United Airlines was plummeting after video of a passenger being violently dragged off of the plane went viral. Now, in a move that will likely cause further decline in United stock prices, a gay man was forced to leave behind his “previously-approved, DOT & TSA-allowed mobility device” on his honeymoon.
Trey Harris, a former employee of both Google and Amazon, lives with spondylitis, a type of autoimmune spinal arthritis which makes it difficult for him to walk, requiring him to sometimes use a cane and sometimes a mobility device made by Segway, reported RT.
Harris said in a blog post that the airline refused to allow him to board a flight with his mobility scooter in spite of reassurances from US air transport authorities. UA also refused to check the scooter onto plane’s cargo hold as oversized luggage, claims Harris.
Although Harris received authorization for the Segway mini-pro, he was barred from taking it with him on his honeymoon.
“I’d called United’s Special Needs desk well before the flight,” Harris wrote. “They asked about the device’s specs and gave me what sounded like the official OK.”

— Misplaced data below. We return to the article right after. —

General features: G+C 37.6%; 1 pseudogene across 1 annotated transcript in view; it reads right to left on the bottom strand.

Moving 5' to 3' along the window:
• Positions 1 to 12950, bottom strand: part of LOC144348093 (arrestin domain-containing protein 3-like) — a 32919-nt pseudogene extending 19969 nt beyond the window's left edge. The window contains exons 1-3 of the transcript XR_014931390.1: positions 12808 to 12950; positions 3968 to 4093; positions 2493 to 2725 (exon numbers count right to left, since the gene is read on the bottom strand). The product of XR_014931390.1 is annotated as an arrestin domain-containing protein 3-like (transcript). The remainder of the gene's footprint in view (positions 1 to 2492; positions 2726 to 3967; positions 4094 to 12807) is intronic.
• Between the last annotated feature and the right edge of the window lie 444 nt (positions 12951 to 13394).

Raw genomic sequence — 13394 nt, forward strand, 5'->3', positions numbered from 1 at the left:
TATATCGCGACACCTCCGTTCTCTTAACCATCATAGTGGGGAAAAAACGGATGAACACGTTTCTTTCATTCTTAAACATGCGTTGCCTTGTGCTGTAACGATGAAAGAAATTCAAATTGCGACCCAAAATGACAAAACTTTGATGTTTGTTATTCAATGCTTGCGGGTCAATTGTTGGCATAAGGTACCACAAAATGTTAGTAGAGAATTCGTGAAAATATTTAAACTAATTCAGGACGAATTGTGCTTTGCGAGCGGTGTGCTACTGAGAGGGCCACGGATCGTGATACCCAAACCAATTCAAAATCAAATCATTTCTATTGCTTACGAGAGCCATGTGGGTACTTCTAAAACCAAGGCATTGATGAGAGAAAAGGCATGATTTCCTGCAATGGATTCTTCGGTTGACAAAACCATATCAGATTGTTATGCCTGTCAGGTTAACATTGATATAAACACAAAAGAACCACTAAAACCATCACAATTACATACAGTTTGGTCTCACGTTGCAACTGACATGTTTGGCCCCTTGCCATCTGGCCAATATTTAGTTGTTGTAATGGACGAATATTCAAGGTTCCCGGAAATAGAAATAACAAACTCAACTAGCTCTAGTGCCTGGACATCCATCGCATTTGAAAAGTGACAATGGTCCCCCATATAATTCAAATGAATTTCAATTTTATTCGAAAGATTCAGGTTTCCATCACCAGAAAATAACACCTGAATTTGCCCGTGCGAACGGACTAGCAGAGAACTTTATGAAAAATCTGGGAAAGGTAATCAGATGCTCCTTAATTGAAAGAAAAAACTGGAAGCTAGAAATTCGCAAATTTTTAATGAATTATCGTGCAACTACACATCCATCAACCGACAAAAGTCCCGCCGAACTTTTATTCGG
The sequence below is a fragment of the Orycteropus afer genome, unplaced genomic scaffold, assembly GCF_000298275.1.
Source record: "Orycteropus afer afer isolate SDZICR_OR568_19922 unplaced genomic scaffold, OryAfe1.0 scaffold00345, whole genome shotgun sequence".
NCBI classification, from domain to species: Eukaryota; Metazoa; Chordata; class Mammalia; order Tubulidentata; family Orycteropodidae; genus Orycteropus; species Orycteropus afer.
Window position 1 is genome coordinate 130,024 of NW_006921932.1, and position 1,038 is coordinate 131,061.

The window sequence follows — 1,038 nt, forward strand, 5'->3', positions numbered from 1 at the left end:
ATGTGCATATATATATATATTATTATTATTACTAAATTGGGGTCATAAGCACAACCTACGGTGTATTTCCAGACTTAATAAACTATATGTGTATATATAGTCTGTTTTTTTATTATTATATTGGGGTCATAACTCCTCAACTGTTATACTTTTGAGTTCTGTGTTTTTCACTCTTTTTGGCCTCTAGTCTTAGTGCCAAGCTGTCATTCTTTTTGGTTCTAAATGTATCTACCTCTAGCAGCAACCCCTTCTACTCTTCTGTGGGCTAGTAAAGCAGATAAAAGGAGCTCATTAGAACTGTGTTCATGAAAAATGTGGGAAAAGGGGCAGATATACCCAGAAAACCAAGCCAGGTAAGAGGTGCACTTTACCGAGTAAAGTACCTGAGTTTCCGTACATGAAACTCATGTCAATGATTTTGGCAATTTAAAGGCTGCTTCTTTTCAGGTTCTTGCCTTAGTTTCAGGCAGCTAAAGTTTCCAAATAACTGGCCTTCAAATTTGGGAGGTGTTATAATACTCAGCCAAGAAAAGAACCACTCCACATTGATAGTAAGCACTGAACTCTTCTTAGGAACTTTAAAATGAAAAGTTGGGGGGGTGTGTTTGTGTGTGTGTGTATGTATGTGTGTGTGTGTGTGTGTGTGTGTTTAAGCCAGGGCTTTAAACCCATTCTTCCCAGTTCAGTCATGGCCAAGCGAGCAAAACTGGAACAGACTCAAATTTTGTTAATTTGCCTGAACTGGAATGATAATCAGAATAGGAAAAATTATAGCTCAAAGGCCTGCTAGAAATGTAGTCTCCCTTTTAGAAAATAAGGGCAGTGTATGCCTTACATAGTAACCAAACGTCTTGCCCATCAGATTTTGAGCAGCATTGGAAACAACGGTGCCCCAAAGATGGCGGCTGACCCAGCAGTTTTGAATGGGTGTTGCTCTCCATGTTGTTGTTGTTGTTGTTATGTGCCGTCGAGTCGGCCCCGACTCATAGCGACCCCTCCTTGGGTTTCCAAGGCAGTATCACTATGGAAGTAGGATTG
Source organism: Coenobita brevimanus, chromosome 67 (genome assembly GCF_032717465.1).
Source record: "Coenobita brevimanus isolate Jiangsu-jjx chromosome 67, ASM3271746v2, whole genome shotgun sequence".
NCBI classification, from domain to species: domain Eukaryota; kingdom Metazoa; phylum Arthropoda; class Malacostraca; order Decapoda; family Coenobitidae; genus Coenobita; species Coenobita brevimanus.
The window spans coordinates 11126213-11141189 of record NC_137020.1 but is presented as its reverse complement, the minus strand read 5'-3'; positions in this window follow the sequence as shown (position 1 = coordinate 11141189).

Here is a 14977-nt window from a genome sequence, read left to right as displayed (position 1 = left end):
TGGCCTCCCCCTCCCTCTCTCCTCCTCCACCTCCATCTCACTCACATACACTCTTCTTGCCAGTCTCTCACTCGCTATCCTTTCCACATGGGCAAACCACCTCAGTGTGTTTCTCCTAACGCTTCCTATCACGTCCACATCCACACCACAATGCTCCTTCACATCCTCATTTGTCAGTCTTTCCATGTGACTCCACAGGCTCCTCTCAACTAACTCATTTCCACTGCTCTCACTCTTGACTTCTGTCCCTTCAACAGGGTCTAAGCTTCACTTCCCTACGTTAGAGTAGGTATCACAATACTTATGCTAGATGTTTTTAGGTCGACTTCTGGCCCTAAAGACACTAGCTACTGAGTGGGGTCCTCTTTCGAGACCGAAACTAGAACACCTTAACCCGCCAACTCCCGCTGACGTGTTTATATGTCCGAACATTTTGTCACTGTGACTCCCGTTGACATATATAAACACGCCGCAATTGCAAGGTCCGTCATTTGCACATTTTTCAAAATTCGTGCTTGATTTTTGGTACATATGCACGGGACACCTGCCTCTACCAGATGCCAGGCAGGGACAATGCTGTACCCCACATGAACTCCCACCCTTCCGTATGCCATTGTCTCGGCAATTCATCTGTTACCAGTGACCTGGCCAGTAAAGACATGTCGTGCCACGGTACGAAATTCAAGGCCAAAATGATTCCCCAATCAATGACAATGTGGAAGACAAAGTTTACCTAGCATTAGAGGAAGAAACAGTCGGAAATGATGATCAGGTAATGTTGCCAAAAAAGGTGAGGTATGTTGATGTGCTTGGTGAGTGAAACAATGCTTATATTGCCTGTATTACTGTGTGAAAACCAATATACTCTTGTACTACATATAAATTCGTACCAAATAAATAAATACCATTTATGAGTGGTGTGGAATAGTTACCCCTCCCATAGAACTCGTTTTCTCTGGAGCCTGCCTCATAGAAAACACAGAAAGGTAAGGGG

Harris went through the steps of then contacting the Transportation Security Administration Disabilities Desk for approval and he received an authorization email, he wrote. But apparently, someone at the boarding gate did not understand the memo. Harris wrote that he made it through the TSA checkpoint without a hitch, but at the boarding gate, after much back and forth over a typo in his official itinerary, the device was labeled a “hoverboard” and he was told it was not allowed on the plane. Despite his protestations that it was a Segway with a certified fire safety seal on it, he was not allowed to take it with him, reported The Advocate.
According to Harris, the captain came out to see what the issue was and told Harris they would take care of it, making it seem as though it would all be OK. Soon after, Harris received a text saying the flight was delayed due to “passenger disturbance.” In the end, the captain did not allow him to take it on the plane. Without time to call a friend to pick it up, he left the Segway at the airport.
“We take off, and my honeymoon starts with me sobbing for an hour, my husband consoling me,” Harris wrote.
Harris persevered with a rented mobility scooter in San Diego and enjoyed his honeymoon regardless. That is, until airport staff left numerous voicemail messages informing him that he could face fines and even criminal charges for “abandoning a hazardous material at an international airport,” that is, his Segway.
Upon his return to New Jersey, Harris was not arrested and even managed to be reunited with his Segway.
“An apology would be nice, but I’m not expecting miracles,” he wrote. “I’d just like them — or another airline, if they refuse — to assure me I’ll be allowed to bring my mobility device with me the next time I fly.”
(Article By Jeremiah Jones)